Tuesday, May 22, 2012

Poetry: A Shared Writing Experience

My first graders have been busy reading, listening, noticing, and creating poetry.  I'm already considering different ways to tweak and improve this unit.  In my district we use Lucy Calkins' Units of Study for Primary Writing.  I also use other resources, such as Kid's Poems by Reggie Routman.

Some of the key understandings that I want students to take away from this unit are: 
  • Write about things you REALLY care about
  • Consider word choice
  • Use only the words you need for your message
  • Poems can be short
  • Poems utilize line breaks, white space, and repetition
  • Endings are important-Poems need a sense of closure
Some important considerations for me are:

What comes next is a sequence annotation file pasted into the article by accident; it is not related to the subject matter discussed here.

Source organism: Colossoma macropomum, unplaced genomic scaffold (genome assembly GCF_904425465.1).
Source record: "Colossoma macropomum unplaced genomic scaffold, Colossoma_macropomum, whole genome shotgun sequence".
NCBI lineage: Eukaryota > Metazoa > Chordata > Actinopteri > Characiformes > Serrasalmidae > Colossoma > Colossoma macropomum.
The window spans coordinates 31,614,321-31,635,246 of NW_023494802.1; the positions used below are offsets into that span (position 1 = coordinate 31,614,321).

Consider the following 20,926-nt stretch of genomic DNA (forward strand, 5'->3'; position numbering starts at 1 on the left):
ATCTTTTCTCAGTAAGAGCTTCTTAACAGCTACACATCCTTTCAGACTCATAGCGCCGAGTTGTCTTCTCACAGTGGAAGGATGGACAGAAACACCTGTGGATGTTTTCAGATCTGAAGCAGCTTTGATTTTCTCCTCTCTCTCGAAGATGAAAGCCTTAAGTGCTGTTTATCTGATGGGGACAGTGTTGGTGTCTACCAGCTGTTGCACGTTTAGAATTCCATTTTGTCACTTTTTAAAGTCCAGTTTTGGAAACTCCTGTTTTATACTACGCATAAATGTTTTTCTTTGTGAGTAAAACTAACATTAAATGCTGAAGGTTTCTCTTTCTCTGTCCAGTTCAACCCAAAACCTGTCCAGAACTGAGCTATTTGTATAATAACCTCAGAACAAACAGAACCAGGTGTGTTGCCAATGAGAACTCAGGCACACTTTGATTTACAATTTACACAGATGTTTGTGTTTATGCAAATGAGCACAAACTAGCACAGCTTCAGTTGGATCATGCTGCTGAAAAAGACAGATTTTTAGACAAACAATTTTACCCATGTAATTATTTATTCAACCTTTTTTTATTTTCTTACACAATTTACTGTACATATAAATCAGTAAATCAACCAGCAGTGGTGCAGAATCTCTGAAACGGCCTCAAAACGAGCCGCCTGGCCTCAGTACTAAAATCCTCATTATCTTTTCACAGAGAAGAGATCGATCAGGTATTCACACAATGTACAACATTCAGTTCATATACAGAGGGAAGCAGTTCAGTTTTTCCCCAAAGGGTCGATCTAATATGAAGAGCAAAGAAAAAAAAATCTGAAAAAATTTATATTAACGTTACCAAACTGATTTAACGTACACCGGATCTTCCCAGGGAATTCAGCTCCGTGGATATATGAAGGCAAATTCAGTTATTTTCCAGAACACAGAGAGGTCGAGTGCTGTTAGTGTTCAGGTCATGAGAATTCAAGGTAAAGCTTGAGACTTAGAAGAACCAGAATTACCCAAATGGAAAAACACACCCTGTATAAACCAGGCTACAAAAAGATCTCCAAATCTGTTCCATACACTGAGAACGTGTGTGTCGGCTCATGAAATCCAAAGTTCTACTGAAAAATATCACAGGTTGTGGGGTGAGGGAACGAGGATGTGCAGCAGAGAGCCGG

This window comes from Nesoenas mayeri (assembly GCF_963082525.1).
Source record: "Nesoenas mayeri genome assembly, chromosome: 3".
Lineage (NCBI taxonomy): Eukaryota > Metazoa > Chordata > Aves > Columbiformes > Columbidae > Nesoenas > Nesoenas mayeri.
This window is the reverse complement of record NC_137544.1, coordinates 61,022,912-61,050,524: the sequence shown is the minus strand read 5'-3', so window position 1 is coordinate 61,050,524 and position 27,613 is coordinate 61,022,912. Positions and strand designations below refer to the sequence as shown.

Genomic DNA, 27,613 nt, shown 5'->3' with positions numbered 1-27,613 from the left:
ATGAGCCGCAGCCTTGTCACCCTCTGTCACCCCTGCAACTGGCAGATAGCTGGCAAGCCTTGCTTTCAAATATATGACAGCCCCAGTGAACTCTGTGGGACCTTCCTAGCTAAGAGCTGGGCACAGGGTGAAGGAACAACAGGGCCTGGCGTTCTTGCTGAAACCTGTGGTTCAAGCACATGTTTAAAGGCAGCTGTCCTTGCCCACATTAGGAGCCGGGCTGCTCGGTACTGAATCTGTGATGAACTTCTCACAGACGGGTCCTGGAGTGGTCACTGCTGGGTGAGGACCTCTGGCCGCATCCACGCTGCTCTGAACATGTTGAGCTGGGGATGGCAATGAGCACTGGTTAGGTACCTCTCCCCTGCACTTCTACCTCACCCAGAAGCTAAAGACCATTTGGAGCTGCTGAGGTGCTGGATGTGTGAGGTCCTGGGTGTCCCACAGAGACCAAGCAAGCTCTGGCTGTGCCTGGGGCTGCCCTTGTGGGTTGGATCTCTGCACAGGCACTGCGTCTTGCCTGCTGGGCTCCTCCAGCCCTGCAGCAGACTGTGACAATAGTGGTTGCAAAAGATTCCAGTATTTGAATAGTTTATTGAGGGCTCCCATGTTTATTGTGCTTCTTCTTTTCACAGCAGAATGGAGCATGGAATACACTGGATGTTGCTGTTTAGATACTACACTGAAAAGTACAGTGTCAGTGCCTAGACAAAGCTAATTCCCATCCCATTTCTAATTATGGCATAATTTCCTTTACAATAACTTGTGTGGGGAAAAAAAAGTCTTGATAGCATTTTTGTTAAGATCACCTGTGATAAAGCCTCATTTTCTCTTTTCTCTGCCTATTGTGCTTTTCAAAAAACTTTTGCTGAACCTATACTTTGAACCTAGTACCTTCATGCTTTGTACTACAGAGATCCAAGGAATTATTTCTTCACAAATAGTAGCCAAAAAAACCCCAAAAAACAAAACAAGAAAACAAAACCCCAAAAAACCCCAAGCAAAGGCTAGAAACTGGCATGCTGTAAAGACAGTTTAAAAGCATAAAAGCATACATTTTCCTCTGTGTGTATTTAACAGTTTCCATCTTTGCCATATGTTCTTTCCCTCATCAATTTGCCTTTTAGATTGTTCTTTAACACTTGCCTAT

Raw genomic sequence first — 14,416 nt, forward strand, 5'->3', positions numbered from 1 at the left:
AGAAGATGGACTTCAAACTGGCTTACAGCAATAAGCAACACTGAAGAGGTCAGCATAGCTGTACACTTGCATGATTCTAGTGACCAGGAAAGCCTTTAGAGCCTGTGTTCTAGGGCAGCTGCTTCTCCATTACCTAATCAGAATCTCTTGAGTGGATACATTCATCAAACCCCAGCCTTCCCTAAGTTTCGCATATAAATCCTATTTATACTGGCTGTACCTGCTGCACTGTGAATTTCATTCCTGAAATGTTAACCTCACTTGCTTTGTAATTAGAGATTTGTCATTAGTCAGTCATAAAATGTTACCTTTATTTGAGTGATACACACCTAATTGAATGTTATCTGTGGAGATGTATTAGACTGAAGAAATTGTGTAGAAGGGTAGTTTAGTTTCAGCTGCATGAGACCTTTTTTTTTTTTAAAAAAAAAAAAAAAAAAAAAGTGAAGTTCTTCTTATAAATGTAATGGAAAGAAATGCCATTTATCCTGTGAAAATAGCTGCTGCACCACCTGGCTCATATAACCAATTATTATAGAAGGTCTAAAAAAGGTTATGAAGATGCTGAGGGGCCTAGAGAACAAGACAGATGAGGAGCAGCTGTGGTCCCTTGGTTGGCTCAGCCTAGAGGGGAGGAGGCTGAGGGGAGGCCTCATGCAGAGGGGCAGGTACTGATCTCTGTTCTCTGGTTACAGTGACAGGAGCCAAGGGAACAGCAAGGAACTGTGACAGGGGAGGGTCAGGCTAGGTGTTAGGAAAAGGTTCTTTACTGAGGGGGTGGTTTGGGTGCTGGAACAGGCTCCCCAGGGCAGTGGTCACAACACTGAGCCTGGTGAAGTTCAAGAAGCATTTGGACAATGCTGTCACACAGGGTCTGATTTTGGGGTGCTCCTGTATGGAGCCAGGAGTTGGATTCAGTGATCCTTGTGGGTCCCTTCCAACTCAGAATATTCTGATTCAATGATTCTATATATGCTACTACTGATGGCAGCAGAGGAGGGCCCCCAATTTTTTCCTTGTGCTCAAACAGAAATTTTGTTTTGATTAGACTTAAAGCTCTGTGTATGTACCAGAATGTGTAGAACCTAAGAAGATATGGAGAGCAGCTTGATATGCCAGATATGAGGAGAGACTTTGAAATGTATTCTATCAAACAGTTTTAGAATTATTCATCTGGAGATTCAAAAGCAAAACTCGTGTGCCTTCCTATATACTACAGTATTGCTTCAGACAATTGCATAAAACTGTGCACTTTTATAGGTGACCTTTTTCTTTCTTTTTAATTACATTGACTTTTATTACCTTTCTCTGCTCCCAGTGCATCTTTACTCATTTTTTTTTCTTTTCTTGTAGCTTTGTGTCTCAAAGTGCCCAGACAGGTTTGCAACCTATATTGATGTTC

• Start with lots of examples-exposure to poetry is important
  • Choice is important-allow students to choose what they'll write about and which poem they'll publish 
  • Give students the opportunity to share their work daily

As we finish up our poetry unit, my students are been busy polishing their own poems.  A few days ago we created a class poem about pizza.  This poem was inspired by Kid's Poems by Reggie Routman.  We brainstormed words first, like hot, red peppers, peperoni, cheese crust, Hawaiian, black olives, mushrooms, and pineapple pizza. This is what our working copy looked like.

This is our final product:

I Love Pizza
by Mrs. Ruckes' Class

Pizza, pizza
People like
different kinds of pizza.
Pizza, pizza
People like
different kinds of toppings.
Pepperoni and
Pizza, pizza
Everyone loves pizza!

The kids were so excited about our class poem, and couldn't wait to publish it.  So we did.  Now, who should illustrate it?  Perhaps I will... I think they'll like that.

Next Steps?  Creating our Poetry Anthology.  These will make great gifts for the end of the school year.

When writing a class poem, do you guide your students to write the poem a certain way?
Do you just let the magic happen?

I would love to hear your thoughts.

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